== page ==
CORVALLIS, OR — For pregnant women, the services of a doula can provide vital support. At the September 9 Corvallis Science Pub, Melissa Cheyney will discuss a program that matches doulas who share cultural attributes with women who are 30 weeks or more along in their pregnancy.
Cheyney is as associate professor in the Department of Anthropology at Oregon State University. With a grant from the InterCommunity Health Network CCO, a local organization that coordinates health care, she directs the Community Doula Program. The goal is to determine if culturally matched doulas affect birth outcomes in Linn, Benton and Lincoln counties.
“We have doulas who have experienced homelessness or who are in addiction recovery. Some have had high-risk pregnancies, were young moms, or speak other languages and have learned English as a second language,” Cheyney said.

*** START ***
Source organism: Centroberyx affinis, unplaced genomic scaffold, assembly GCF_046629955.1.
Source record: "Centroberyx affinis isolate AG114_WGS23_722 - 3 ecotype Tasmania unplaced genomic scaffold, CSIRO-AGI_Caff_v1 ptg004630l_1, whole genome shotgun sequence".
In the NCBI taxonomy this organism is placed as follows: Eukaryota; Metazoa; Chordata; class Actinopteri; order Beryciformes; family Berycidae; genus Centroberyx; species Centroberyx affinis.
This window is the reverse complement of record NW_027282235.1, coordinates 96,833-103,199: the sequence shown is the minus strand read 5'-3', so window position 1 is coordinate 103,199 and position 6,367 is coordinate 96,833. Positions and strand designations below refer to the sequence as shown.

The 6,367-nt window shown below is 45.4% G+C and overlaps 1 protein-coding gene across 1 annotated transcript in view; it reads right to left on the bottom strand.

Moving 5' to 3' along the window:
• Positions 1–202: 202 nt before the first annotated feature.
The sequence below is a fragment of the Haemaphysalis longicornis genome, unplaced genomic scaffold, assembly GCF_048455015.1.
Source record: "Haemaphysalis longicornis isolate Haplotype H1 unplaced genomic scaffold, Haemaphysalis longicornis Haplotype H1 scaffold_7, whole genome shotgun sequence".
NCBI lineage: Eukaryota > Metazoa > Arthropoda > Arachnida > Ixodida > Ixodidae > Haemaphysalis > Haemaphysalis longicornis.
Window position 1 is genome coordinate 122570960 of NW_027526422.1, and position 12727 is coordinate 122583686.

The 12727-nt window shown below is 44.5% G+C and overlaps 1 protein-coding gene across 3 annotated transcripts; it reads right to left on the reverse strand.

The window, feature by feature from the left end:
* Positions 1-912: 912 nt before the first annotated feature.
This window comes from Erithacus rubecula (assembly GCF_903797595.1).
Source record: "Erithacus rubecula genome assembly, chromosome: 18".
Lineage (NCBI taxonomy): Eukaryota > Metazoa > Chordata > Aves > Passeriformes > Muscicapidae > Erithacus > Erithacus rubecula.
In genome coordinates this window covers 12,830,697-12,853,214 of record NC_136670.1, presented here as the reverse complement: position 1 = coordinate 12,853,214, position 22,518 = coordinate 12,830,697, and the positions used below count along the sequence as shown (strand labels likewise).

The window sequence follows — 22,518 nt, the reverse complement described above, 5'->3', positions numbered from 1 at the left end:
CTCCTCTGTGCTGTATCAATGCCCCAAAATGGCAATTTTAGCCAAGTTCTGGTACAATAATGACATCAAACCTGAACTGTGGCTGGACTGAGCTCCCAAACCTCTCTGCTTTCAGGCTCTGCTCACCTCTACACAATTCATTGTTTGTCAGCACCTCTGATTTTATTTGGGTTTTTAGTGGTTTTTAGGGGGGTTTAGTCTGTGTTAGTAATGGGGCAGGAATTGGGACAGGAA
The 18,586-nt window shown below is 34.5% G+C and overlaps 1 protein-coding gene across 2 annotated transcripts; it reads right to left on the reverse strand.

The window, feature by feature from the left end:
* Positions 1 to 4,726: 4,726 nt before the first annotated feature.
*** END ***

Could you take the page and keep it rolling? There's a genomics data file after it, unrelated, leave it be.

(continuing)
Science Pub is free and open to the public, but due to its continuing popularity, registration is required. People can register online at https://beav.es/ZeJ or by contacting University Events at 541-737-4717 or email@example.com. If registration is closed (fully booked), walk-ins are welcome, but people who arrive without a ticket will not be admitted to the reserved seating area until 6 p.m.
Podcasts of previous Corvallis Science Pub events on topics such as “Technology in the Fields” and “From Wolves to the Warning to Humanity: Facing the Environmental Crisis through Science” are available at http://communications.oregonstate.edu/podcast.
Sponsors of Science Pub include Terra magazine at OSU, the Downtown Corvallis Association and the Oregon Museum of Science and Industry.
For accommodations for disabilities or questions, contact University Events at 541-737-4717 or firstname.lastname@example.org.
About the OSU College of Public Health and Human Sciences: The only accredited college of public health in Oregon, the college creates connections in teaching, research and community outreach while advancing knowledge, policies and practices that improve population health in communities across the state and beyond.
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